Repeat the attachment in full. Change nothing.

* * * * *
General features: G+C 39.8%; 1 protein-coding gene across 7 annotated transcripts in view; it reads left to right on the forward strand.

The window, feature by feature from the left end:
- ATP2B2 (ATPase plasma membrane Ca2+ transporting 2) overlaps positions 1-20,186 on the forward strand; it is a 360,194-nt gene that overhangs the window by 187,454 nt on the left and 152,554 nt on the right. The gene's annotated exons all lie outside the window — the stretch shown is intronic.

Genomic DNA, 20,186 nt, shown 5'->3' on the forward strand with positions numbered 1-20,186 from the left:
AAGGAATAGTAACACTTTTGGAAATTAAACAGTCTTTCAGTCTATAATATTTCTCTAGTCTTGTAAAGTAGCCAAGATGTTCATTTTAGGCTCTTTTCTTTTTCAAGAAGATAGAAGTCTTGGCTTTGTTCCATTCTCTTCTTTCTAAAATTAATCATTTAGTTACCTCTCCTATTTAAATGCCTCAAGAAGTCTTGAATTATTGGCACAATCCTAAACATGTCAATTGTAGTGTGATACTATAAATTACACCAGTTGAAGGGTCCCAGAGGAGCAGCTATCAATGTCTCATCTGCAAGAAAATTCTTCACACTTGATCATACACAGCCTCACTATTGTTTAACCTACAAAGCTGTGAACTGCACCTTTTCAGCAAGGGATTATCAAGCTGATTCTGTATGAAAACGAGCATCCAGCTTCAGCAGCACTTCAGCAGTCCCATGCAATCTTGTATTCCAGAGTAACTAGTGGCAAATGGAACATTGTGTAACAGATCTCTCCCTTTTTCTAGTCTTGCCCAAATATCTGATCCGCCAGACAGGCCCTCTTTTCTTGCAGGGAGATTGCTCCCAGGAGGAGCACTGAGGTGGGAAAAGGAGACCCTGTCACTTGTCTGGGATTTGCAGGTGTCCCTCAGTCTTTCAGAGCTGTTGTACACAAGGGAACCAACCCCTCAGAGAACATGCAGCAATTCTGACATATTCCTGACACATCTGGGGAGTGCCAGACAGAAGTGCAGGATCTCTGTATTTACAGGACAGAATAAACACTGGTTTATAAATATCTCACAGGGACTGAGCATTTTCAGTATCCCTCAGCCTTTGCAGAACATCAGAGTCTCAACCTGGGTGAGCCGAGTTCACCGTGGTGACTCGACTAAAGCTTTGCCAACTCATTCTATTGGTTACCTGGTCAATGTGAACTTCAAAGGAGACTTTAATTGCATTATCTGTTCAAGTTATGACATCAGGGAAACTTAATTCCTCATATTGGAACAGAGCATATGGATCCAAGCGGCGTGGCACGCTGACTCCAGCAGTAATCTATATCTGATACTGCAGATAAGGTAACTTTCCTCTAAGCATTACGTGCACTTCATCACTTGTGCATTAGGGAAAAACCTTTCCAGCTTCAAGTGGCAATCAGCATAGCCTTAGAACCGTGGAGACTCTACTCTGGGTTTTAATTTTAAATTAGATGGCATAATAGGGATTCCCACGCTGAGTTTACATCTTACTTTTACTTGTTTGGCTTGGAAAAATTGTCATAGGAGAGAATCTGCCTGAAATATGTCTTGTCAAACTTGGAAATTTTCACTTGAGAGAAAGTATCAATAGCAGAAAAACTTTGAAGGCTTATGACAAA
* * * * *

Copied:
General features: G+C 39.8%; 1 protein-coding gene across 7 annotated transcripts in view; it reads left to right on the forward strand.

The window, feature by feature from the left end:
- ATP2B2 (ATPase plasma membrane Ca2+ transporting 2) overlaps positions 1-20,186 on the forward strand; it is a 360,194-nt gene that overhangs the window by 187,454 nt on the left and 152,554 nt on the right. The gene's annotated exons all lie outside the window — the stretch shown is intronic.

Genomic DNA, 20,186 nt, shown 5'->3' on the forward strand with positions numbered 1-20,186 from the left:
AAGGAATAGTAACACTTTTGGAAATTAAACAGTCTTTCAGTCTATAATATTTCTCTAGTCTTGTAAAGTAGCCAAGATGTTCATTTTAGGCTCTTTTCTTTTTCAAGAAGATAGAAGTCTTGGCTTTGTTCCATTCTCTTCTTTCTAAAATTAATCATTTAGTTACCTCTCCTATTTAAATGCCTCAAGAAGTCTTGAATTATTGGCACAATCCTAAACATGTCAATTGTAGTGTGATACTATAAATTACACCAGTTGAAGGGTCCCAGAGGAGCAGCTATCAATGTCTCATCTGCAAGAAAATTCTTCACACTTGATCATACACAGCCTCACTATTGTTTAACCTACAAAGCTGTGAACTGCACCTTTTCAGCAAGGGATTATCAAGCTGATTCTGTATGAAAACGAGCATCCAGCTTCAGCAGCACTTCAGCAGTCCCATGCAATCTTGTATTCCAGAGTAACTAGTGGCAAATGGAACATTGTGTAACAGATCTCTCCCTTTTTCTAGTCTTGCCCAAATATCTGATCCGCCAGACAGGCCCTCTTTTCTTGCAGGGAGATTGCTCCCAGGAGGAGCACTGAGGTGGGAAAAGGAGACCCTGTCACTTGTCTGGGATTTGCAGGTGTCCCTCAGTCTTTCAGAGCTGTTGTACACAAGGGAACCAACCCCTCAGAGAACATGCAGCAATTCTGACATATTCCTGACACATCTGGGGAGTGCCAGACAGAAGTGCAGGATCTCTGTATTTACAGGACAGAATAAACACTGGTTTATAAATATCTCACAGGGACTGAGCATTTTCAGTATCCCTCAGCCTTTGCAGAACATCAGAGTCTCAACCTGGGTGAGCCGAGTTCACCGTGGTGACTCGACTAAAGCTTTGCCAACTCATTCTATTGGTTACCTGGTCAATGTGAACTTCAAAGGAGACTTTAATTGCATTATCTGTTCAAGTTATGACATCAGGGAAACTTAATTCCTCATATTGGAACAGAGCATATGGATCCAAGCGGCGTGGCACGCTGACTCCAGCAGTAATCTATATCTGATACTGCAGATAAGGTAACTTTCCTCTAAGCATTACGTGCACTTCATCACTTGTGCATTAGGGAAAAACCTTTCCAGCTTCAAGTGGCAATCAGCATAGCCTTAGAACCGTGGAGACTCTACTCTGGGTTTTAATTTTAAATTAGATGGCATAATAGGGATTCCCACGCTGAGTTTACATCTTACTTTTACTTGTTTGGCTTGGAAAAATTGTCATAGGAGAGAATCTGCCTGAAATATGTCTTGTCAAACTTGGAAATTTTCACTTGAGAGAAAGTATCAATAGCAGAAAAACTTTGAAGGCTTATGACAAA